Click on a panel/paper star to add/remove this to your individual schedule.
You need to be logged in to avail of this functionality, and to see the links to virtual rooms. Log in
Our panel interrogates the moralities of social movements' claims and actions for change. Which rules are worth breaking and (re)making for different social movements, and how does the examination of their moral positioning contribute to a political moral anthropology of the contemporary crisis?
Themselves products of a crisis of the social world, social movements call for breaking or remaking social rules according to particular visions of the past, present, and dreaded or envisaged futures. As collective action, activism does not only propose new rules of being together: it is also forged through their ongoing negotiation. While recently scholars have argued that moral anthropology has been so far a sort of anti-politics machine (Kapferer and Gold 2018), we conceive of the making of morals in social movements as the tissue of change being built in the middle of social crisis. In a moment where the ethics of being together in the greatest historical crisis of humankind is becoming a most burning open question, we invite a discussion on how ethnographic accounts of concrete social movements' negotiations of transgressions, change and enforcement of rules can inform our orientation within the crisis.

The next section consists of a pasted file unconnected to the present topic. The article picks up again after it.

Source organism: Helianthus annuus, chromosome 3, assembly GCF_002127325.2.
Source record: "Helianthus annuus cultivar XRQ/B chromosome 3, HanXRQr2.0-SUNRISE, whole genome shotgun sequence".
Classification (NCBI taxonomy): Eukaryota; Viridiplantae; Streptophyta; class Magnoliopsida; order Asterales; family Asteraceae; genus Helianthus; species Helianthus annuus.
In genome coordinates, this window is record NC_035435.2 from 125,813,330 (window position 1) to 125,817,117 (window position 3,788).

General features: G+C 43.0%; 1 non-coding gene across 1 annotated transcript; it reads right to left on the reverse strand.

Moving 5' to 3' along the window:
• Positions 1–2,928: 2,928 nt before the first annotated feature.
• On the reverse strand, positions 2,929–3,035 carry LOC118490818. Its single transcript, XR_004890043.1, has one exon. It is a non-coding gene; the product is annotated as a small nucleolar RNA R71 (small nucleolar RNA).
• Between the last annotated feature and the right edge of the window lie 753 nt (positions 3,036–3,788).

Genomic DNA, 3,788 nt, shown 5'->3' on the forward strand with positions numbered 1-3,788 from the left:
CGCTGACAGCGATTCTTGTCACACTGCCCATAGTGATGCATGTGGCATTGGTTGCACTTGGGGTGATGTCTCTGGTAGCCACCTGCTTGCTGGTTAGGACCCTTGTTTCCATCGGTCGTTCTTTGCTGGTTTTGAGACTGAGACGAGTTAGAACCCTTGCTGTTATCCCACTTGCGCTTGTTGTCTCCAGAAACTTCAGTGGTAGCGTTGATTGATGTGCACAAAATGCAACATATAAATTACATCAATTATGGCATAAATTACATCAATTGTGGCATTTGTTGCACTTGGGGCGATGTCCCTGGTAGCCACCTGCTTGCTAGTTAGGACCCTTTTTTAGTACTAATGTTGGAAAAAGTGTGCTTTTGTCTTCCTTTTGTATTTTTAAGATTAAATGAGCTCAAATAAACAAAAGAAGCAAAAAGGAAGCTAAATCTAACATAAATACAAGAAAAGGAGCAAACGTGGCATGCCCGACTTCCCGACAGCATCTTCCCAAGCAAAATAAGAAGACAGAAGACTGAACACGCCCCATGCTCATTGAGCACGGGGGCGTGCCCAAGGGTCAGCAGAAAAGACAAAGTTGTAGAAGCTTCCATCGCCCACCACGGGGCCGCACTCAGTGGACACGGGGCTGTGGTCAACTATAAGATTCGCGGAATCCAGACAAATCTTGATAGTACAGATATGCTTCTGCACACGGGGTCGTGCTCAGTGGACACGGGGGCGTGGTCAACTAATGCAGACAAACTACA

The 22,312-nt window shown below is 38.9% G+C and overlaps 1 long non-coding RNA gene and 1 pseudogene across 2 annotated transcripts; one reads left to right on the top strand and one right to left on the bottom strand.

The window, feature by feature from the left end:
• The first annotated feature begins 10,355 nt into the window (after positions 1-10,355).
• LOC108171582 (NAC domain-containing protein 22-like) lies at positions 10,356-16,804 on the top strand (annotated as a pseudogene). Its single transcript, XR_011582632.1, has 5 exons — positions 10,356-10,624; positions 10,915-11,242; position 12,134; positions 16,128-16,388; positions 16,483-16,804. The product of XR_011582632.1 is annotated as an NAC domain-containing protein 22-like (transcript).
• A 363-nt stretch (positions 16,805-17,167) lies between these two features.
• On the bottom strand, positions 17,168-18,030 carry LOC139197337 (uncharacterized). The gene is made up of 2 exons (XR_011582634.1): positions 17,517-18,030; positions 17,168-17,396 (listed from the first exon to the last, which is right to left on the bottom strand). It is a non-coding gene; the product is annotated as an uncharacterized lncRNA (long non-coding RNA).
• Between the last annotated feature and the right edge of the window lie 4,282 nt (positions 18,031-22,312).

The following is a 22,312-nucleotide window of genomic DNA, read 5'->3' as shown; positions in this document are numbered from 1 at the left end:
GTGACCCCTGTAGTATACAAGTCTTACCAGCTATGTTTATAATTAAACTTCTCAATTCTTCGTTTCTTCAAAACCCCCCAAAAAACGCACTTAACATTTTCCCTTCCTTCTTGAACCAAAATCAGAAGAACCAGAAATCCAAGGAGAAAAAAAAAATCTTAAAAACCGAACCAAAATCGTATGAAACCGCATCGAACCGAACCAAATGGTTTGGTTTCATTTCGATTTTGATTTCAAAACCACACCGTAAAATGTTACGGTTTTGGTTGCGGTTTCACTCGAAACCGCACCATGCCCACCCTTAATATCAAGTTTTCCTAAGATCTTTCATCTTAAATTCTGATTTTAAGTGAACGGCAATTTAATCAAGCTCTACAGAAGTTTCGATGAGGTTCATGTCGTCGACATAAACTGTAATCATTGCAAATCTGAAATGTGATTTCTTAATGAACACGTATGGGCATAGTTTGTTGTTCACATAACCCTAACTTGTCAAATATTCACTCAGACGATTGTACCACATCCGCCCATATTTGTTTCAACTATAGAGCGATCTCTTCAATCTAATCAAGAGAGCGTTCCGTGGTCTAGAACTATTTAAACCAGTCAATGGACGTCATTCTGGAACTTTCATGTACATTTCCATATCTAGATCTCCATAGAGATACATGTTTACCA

We seek ethnographic accounts about the making and breaking of rules in contemporary social movements of all kinds - progressive or regressive. In analyzing the negotiations that various social movements stimulate around social rules, we aim to get at how the morality that these movements uphold is shaped historically, and how that morality - explicit and implicit rules and ideas about right and wrong, just and unjust, legitimate and illegitimate - informs movements' own capacity and trajectories.